The people who hang out on Twitter are not the same people who vote for the Academy Awards. If that wasn’t clear to the Walt Disney Company before, it’s certainly something they know after trying to use the social media platform last weekend to promote The Incredibles 2 for the Best Animated Feature Oscar.

That Oscar category has belonged to the Disney Company for the last six years in a row, and 10 out of the last 11 years, so it’s no surprise that they’d want to continue that streak with a win for Incredibles 2. Why they’re using Twitter is another question though. No doubt the studio has already spent a significant chunk of change on “for your consideration” advertising in the form of trade publication ads, film website banners, and events for Academy voters. Still, Twitter is free so why not do a couple of FYC Incredibles 2 tweets with positive quotes from film critics? Here’s why you don’t do it:

Within hours of posting these messsages from Pixar’s official Twitter account, the tweets were overrun by fans of Sony Pictures Animation’s Spider-Man: Into the Spider-Verse, many of whom simply chose to post this animated GIF of a dazed and confused Spidey:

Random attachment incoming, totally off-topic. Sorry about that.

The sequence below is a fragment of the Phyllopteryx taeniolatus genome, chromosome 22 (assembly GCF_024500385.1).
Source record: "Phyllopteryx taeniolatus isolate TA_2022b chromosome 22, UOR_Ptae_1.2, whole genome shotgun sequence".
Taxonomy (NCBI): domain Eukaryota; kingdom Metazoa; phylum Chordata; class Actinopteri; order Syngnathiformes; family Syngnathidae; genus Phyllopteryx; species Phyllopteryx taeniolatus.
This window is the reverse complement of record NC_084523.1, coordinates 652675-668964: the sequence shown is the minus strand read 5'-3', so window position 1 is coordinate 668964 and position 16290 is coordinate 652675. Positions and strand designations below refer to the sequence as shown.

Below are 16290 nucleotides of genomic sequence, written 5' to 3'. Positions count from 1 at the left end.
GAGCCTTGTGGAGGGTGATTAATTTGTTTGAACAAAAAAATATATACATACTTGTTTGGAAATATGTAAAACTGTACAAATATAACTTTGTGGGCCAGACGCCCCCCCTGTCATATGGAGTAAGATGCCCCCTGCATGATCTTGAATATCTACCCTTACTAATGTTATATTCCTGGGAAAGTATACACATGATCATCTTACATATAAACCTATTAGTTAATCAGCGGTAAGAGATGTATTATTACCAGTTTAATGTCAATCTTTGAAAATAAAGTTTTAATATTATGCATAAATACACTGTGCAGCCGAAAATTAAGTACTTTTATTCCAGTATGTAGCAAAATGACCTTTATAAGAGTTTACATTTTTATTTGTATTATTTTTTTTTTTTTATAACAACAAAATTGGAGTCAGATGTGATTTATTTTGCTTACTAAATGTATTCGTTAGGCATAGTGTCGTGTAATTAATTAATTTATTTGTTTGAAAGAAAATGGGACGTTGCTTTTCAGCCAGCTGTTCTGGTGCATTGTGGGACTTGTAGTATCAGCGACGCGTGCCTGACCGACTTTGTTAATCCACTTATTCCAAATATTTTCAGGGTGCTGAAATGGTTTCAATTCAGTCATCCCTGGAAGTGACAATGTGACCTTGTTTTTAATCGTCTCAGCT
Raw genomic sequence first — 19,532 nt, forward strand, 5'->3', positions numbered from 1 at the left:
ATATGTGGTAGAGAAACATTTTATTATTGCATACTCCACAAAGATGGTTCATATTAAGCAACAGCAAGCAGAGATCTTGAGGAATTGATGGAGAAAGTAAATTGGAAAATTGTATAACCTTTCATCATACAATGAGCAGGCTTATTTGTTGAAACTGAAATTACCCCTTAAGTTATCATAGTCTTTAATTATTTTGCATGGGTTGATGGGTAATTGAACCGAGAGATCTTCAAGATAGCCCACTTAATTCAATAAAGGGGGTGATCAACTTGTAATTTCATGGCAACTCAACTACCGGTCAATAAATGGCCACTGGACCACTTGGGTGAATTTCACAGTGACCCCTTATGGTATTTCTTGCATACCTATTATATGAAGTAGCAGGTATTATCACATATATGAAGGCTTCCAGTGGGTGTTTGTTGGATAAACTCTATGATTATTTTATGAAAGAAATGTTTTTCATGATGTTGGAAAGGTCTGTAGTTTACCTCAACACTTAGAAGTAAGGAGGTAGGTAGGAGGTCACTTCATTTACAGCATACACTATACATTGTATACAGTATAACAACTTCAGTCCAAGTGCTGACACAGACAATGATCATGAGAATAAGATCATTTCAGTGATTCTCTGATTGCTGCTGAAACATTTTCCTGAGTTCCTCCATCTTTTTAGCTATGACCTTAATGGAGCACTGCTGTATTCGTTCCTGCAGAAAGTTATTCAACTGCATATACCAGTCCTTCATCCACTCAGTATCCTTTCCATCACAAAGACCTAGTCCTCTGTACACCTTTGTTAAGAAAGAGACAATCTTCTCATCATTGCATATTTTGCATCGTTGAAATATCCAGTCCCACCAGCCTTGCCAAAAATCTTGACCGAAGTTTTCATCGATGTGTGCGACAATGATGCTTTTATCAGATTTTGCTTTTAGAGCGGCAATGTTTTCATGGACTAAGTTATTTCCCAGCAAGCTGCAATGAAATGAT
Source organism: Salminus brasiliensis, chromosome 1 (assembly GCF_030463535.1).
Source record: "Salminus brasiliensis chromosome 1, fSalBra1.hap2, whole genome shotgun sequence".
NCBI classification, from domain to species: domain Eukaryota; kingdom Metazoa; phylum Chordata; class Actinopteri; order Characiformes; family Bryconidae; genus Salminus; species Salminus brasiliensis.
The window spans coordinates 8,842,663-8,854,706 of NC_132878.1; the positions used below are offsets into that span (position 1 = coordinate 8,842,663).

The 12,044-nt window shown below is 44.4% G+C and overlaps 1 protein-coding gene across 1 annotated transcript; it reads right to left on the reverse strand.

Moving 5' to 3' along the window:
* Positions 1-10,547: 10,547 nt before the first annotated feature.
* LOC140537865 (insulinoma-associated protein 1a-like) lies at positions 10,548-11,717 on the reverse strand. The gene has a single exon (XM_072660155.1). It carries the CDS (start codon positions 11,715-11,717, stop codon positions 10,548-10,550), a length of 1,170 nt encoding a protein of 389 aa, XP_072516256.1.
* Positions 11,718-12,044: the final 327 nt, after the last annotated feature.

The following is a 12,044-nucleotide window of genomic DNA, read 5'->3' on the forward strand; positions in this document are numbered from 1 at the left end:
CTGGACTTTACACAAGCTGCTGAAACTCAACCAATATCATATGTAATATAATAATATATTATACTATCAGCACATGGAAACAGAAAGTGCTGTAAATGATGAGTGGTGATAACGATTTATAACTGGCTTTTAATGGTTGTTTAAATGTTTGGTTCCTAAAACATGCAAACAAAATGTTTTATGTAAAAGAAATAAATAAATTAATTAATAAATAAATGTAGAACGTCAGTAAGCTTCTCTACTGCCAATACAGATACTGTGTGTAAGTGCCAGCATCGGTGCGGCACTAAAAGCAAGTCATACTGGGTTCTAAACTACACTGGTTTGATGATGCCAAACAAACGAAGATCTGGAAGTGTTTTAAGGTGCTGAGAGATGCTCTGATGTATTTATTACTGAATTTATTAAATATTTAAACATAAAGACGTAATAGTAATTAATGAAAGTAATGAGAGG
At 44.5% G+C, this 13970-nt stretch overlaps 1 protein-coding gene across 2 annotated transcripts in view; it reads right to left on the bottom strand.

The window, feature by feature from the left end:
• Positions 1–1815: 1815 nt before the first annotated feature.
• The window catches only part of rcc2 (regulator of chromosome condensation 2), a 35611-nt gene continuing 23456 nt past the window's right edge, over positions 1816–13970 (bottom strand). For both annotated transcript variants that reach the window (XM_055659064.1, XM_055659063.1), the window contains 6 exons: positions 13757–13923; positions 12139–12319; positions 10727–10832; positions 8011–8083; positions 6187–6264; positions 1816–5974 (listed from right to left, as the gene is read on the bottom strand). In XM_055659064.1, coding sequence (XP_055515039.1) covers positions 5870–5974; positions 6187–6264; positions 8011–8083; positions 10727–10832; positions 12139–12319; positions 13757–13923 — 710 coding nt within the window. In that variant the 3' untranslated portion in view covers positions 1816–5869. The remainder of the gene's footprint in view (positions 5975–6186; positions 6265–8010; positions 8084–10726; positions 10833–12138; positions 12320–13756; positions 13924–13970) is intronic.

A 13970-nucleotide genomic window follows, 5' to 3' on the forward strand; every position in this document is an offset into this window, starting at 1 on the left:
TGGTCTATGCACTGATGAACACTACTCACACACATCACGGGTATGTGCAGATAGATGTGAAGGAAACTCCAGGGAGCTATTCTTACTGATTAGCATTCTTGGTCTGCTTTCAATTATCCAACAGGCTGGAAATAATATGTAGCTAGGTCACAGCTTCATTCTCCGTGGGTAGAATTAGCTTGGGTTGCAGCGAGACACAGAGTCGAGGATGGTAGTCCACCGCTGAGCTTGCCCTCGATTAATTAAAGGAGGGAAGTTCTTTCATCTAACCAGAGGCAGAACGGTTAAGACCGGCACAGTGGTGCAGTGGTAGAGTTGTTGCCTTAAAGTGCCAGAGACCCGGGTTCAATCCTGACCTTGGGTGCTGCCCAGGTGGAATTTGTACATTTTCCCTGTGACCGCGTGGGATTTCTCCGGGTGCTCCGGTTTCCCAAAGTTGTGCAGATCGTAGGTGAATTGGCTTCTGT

It’s hard to know just how many people posted the GIF, but with 18,000-plus responses to the first Disney tweet, it’s safe to assume that thousands of people participated in the Disney trolling. A handy term exists for what happened: in the Twitterverse, a tweet that receives far more comments than retweets is considered “ratioed,” and Disney achieved that ignominious metric with these campaigning efforts.

What’s interesting here is that the genuine passion and enthusiasm for Spider-Verse seems to be coupled with a lingering dread about the film’s chances with Academy voters. Even though the film is the clear frontrunner and has already been honored dozens of times this award season, including with a BAFTA, a Golden Globe and numerous Annies and VES awards, its Oscar chances remain questionable.

That’s because many Academy voters (i.e. the live-action film industry) have a strong disdain for animated films and refuse to treat animation with the same dignity and respect as they do live-action filmmaking. Some Academy voters have even admitted in the past that they don’t bother to watch the animated nominees, simply checking off whatever Walt Disney Animation Studios or Pixar film happens to be nominated that year.

While that explains why Disney Company films win year in and year out, it doesn’t alleviate the concerns of animation fans who want to see a good-faith attempt by Academy members to honor animation filmmaking.

Whatever happens this year, it’s not in the hands of Twitter users. It’s up to Academy voters, and Oscar voting closes Tuesday at 5pm PST. We’ll find out what the voters chose this Sunday during the presentation of the 91st Academy Awards.

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